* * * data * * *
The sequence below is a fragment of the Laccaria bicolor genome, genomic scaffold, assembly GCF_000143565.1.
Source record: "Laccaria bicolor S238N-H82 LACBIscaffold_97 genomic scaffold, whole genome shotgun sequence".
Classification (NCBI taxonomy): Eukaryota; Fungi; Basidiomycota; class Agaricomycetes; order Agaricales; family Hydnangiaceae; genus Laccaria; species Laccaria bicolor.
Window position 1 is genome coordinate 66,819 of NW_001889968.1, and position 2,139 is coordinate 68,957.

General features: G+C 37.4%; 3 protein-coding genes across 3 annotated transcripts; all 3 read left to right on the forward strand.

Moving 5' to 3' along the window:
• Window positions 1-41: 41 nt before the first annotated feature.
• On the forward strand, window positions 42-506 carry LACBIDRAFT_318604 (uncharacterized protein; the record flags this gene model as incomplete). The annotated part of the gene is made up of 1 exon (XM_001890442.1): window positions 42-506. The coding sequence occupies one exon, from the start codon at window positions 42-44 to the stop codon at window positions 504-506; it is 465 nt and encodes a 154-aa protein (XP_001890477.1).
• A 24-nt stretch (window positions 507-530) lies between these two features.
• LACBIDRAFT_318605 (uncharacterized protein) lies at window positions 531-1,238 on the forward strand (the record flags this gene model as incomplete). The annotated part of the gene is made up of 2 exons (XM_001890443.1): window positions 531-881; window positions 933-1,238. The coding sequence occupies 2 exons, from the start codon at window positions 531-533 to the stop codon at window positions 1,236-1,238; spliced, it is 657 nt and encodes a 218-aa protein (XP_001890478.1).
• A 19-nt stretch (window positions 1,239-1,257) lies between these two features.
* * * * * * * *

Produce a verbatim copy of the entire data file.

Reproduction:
The sequence below is a fragment of the Laccaria bicolor genome, genomic scaffold, assembly GCF_000143565.1.
Source record: "Laccaria bicolor S238N-H82 LACBIscaffold_97 genomic scaffold, whole genome shotgun sequence".
Classification (NCBI taxonomy): Eukaryota; Fungi; Basidiomycota; class Agaricomycetes; order Agaricales; family Hydnangiaceae; genus Laccaria; species Laccaria bicolor.
Window position 1 is genome coordinate 66,819 of NW_001889968.1, and position 2,139 is coordinate 68,957.

General features: G+C 37.4%; 3 protein-coding genes across 3 annotated transcripts; all 3 read left to right on the forward strand.

Moving 5' to 3' along the window:
• Window positions 1-41: 41 nt before the first annotated feature.
• On the forward strand, window positions 42-506 carry LACBIDRAFT_318604 (uncharacterized protein; the record flags this gene model as incomplete). The annotated part of the gene is made up of 1 exon (XM_001890442.1): window positions 42-506. The coding sequence occupies one exon, from the start codon at window positions 42-44 to the stop codon at window positions 504-506; it is 465 nt and encodes a 154-aa protein (XP_001890477.1).
• A 24-nt stretch (window positions 507-530) lies between these two features.
• LACBIDRAFT_318605 (uncharacterized protein) lies at window positions 531-1,238 on the forward strand (the record flags this gene model as incomplete). The annotated part of the gene is made up of 2 exons (XM_001890443.1): window positions 531-881; window positions 933-1,238. The coding sequence occupies 2 exons, from the start codon at window positions 531-533 to the stop codon at window positions 1,236-1,238; spliced, it is 657 nt and encodes a 218-aa protein (XP_001890478.1).
• A 19-nt stretch (window positions 1,239-1,257) lies between these two features.